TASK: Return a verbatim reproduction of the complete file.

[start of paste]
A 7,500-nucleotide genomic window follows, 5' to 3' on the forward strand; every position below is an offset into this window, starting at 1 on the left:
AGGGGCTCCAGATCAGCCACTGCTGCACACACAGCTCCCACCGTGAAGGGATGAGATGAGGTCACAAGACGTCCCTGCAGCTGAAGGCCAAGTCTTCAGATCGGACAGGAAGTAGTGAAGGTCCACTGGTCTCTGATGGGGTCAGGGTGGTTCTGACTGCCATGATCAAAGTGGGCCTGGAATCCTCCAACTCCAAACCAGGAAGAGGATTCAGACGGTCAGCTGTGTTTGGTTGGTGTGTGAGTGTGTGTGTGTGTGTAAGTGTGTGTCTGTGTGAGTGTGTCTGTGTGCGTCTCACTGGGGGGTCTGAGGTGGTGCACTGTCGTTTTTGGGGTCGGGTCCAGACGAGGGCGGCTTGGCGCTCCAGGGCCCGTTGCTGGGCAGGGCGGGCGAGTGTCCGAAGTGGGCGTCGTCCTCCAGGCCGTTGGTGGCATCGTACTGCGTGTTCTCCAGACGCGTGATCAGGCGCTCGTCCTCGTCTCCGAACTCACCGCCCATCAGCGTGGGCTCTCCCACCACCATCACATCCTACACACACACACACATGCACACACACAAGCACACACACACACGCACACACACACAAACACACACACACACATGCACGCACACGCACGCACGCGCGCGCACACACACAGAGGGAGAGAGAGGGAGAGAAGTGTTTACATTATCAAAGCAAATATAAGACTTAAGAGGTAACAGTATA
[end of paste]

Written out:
A 7,500-nucleotide genomic window follows, 5' to 3' on the forward strand; every position below is an offset into this window, starting at 1 on the left:
AGGGGCTCCAGATCAGCCACTGCTGCACACACAGCTCCCACCGTGAAGGGATGAGATGAGGTCACAAGACGTCCCTGCAGCTGAAGGCCAAGTCTTCAGATCGGACAGGAAGTAGTGAAGGTCCACTGGTCTCTGATGGGGTCAGGGTGGTTCTGACTGCCATGATCAAAGTGGGCCTGGAATCCTCCAACTCCAAACCAGGAAGAGGATTCAGACGGTCAGCTGTGTTTGGTTGGTGTGTGAGTGTGTGTGTGTGTGTAAGTGTGTGTCTGTGTGAGTGTGTCTGTGTGCGTCTCACTGGGGGGTCTGAGGTGGTGCACTGTCGTTTTTGGGGTCGGGTCCAGACGAGGGCGGCTTGGCGCTCCAGGGCCCGTTGCTGGGCAGGGCGGGCGAGTGTCCGAAGTGGGCGTCGTCCTCCAGGCCGTTGGTGGCATCGTACTGCGTGTTCTCCAGACGCGTGATCAGGCGCTCGTCCTCGTCTCCGAACTCACCGCCCATCAGCGTGGGCTCTCCCACCACCATCACATCCTACACACACACACACATGCACACACACAAGCACACACACACACGCACACACACACAAACACACACACACACATGCACGCACACGCACGCACGCGCGCGCACACACACAGAGGGAGAGAGAGGGAGAGAAGTGTTTACATTATCAAAGCAAATATAAGACTTAAGAGGTAACAGTATA